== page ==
otherwise inescapably destined, and so won us forgiveness, adoption, and glory.
this post, I plan to look carefully at Green and Baker's critique of this
doctrine and to offer a response. In my critique of Green and Baker's attack on
penal substitutionary atonement, I will focus on their assessment of Charles
Hodge's teaching on this subject.
Moral Law and Blood Sacrifice
the heart of Hodge's explanation of the atonement is a legal metaphor that would
have been readily understood by people of his era. That may be less true today
with the dissolution of an accepted framework of universal moral law. Hodge
also, however, leans heavily on the biblical image of blood sacrifice,
something very distant from his students in nineteenth-century New Jersey. His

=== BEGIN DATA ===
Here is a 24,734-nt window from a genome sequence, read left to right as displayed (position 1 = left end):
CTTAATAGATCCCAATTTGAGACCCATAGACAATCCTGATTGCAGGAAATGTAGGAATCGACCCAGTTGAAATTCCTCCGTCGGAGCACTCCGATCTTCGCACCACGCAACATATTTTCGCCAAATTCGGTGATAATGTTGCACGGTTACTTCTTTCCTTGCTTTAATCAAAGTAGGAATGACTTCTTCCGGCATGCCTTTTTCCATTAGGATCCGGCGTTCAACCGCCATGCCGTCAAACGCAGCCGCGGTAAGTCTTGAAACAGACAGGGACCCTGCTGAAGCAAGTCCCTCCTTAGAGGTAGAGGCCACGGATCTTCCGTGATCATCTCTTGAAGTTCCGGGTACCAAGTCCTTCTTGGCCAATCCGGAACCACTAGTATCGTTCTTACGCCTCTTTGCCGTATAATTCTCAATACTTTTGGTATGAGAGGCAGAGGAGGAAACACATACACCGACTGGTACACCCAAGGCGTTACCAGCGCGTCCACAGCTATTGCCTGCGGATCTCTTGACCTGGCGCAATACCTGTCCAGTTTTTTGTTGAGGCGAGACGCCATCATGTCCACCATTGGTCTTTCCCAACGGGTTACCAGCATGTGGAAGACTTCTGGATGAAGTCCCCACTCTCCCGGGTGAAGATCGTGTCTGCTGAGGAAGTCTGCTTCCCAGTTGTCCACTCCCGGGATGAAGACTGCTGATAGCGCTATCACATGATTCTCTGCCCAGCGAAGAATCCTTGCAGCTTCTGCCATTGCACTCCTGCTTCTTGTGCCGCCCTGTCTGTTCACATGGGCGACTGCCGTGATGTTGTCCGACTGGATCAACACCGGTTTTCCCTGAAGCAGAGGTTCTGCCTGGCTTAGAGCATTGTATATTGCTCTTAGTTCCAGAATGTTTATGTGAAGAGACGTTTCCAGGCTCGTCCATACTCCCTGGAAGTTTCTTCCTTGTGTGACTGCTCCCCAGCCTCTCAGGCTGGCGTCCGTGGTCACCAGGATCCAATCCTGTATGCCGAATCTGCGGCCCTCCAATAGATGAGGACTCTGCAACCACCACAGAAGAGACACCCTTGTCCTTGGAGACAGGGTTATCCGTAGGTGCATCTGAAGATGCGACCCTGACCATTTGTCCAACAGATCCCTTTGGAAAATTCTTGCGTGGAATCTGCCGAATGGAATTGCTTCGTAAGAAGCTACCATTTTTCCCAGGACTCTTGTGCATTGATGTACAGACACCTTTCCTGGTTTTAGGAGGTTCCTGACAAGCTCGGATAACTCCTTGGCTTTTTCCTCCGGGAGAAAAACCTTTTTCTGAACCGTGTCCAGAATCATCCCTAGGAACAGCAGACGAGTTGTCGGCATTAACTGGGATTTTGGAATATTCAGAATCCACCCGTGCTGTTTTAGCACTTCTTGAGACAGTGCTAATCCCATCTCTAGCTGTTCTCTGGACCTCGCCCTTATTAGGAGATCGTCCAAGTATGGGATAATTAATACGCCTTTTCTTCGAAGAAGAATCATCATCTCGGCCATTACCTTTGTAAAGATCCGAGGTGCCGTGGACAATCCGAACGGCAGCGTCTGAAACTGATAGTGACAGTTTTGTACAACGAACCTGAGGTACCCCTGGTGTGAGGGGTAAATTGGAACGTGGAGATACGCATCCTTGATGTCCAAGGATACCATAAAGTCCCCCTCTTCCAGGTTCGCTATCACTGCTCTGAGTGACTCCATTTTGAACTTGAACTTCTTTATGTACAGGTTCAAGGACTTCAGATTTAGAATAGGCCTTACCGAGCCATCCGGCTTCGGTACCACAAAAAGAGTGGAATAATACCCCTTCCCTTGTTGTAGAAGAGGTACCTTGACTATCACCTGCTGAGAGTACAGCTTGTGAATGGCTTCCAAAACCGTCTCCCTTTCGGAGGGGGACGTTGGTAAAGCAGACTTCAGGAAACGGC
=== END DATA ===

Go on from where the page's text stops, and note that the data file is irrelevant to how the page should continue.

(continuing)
concern does not appear to be to develop a presentation that will connect with
people's reality but to articulate a logical, intellectually sound, and
biblically correct theory of the atonement. He cites many scriptural passages
to support his explanations, thus at least giving his position the appearance
of being biblical. Upon closer examination, however, we find that Hodge's model
actually falls short in this regard. [Joel B. Green and Mark D. Baker, Recovering
the Scandal of the Cross: Atonement in New Testament and Contemporary Contexts (Downers Grove, IL:
InterVarsity Press, 2000), 146.]
and Baker first criticize Hodge's "explanation of the atonement"
(i.e., penal substitutionary atonement) by calling into question two concepts
"at the heart" of a penal substitutionary understanding of the